»Build

A build takes application source and converts it to an artifact.

An artifact is the packaged form of an application required for deployment on your target platform: a container image, VM image, or maybe a simple zip file. The build process may also include an optional push operation to push the built artifact to a registry so that it is available for the deployment platform.

A build is triggered during a waypoint up or using the dedicated waypoint build command.

»Configuration

The build is configured using the build stanza within an app stanza:

app "my-app" {
  build {
    use "docker" {}
  }
}

»Build Methods

Waypoint includes these builtin plugins to build a Docker image for your app.

You can also create a plugin to extend Waypoint with your own builder.

»Choosing How to Build Your App

»Docker Build

Example configuration

app "my-app" {
  build {
    use "docker" {}
  }
}

The Docker plugin leverages the application Dockerfile to create a container image. If you application works with the docker build Docker command it should work well the Waypoint Docker plugin.

Reference the Docker plugin for all configuration options.

»Docker Pull Build

Example configuration

app "my-app" {
  build {
    use "docker-pull" {
      image = "hashicorp/http-echo"
      tag   = "latest"
    }
  }
  deploy {
    use "docker" {
      command = ["-listen", ":3000","-text", "hello"]
    }
  }
}

The Docker Pull plugin is ideal when you prefer to use an existing Docker image as-is without rebuilding it. This plugin performs a docker pull. The plugin injects the Waypoint Entrypoint by default, which can be disabled.

»Cloud Native Buildpacks

Example configuration

app "my-app" {
  build {
    use "pack" {}
  }
}

Cloud Native Buildpacks are a fast way to get started creating a containerized application without writing a Dockerfile. Buildpacks take application source and build a container for you if there are matching buildpacks. The "pack" plugin defaults to Heroku Buildpacks with a builder image located on Docker Hub at heroku/buildpacks:18.

»Configuring an Alternative Buildpack Provider

ProviderBuilder Image
Herokuheroku/buildpacks:18
Cloud Foundry Paketopaketobuildpacks/builder:base
Google Cloud Platformgcr.io/buildpacks/builder:v1

Several waypoint.hcl adjustments may be required to enable alternative builders.

  1. The builder variable of the pack build plugin should explicitly specify the buildpacks builder image like paketobuildpacks/builder:base.
  2. The service_port variable of the deploy plugin must match the buildpacks port. Paketo buildpacks commonly use 8080 and the default Waypoint service_port is 3000.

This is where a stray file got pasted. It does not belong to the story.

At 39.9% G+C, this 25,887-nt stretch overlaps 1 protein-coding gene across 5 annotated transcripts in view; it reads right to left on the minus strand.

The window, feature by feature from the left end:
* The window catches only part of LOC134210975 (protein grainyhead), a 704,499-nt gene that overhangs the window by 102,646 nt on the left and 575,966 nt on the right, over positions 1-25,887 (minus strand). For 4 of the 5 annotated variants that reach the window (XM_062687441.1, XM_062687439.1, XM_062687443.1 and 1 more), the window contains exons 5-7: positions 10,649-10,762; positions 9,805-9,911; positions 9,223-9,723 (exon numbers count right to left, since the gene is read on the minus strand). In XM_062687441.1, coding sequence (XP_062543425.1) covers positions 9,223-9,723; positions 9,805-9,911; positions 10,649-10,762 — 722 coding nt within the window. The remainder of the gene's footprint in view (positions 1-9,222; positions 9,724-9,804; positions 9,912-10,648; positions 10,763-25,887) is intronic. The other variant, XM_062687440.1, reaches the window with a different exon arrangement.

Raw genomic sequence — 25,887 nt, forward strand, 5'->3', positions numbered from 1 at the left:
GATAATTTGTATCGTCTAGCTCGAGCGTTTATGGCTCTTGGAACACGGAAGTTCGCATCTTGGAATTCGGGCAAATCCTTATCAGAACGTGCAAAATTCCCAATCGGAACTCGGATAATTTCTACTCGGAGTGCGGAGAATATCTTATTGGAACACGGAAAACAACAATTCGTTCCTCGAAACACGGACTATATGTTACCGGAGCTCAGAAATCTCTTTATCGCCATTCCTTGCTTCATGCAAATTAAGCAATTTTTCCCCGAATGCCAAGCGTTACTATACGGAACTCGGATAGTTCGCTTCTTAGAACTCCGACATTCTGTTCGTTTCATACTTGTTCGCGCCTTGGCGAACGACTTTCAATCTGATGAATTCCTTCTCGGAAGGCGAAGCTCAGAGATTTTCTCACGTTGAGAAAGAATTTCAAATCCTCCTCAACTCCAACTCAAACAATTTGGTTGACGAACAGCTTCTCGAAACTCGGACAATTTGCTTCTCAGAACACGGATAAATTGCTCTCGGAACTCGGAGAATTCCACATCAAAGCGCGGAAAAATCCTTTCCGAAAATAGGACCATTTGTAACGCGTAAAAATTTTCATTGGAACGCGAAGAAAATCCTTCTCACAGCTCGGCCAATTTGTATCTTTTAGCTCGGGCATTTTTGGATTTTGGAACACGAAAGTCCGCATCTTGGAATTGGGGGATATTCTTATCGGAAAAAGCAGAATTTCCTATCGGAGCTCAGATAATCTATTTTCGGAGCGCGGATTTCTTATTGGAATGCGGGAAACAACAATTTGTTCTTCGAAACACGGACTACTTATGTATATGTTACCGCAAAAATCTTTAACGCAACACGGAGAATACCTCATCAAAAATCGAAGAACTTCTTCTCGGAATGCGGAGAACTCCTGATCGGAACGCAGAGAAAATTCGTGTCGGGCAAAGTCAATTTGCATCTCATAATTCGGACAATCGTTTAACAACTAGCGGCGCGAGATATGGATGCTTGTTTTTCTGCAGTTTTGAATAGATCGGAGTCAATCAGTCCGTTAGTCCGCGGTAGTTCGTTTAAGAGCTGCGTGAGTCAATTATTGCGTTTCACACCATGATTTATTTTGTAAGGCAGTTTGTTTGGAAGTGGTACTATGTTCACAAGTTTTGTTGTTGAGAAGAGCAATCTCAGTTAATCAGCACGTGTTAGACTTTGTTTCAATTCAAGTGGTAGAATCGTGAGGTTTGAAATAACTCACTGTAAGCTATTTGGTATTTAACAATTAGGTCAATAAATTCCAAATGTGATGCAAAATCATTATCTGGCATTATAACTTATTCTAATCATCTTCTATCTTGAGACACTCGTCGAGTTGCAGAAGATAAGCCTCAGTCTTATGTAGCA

Paketo buildpacks example waypoint.hcl:

project = "example-java"

app "example-java" {
    build {
        use "pack" {
            builder="paketobuildpacks/builder:base"
        }
    }
    deploy {
        use "docker" {
            service_port=8080
        }
    }
}

GCP buildpacks example waypoint.hcl:

project = "example-java"

app "example-java" {
    build {
        use "pack" {
            builder="gcr.io/buildpacks/builder:v1"
        }
    }
    deploy {
        use "docker" {}
    }
}

»Buildpack Troubleshooting

If you have a problem using Cloud Native Buildpacks, try using the pack CLI directly with Docker similar to this example.

»Registry

A build may optionally specify a registry to push the built artifact to. This is sometimes required so that the build artifact is accessible to the deployment platform.

If a registry is specified, the deployment step will use the artifact in the registry. If a registry is not specified, the deployment step will use the artifact that is the result of the build.

Example Docker Registry Configuration

...
    build {
        use "docker" {}
        registry {
          use "docker" {
            image = "registry.example.com/image"
            tag   = "latest"
          }
        }
    }
...

Reference aws-ecs plugin documentation for an AWS Elastic Container Registry example.

»Sceanrios for a Registry

An example of a scenario requiring a registry: Kubernetes deployments need access to the Docker image that is built, but a Docker build process often produces a local Docker image. The registry configuration is used to push the locally built Docker image to the remote registry.

An example of a scenario that does not require a registry: AMIs (Amazon Machine Images) are registered directly with Amazon and are never local artifacts. Therefore, a separate registry configuration is not required since the build/registry phases are one and the same.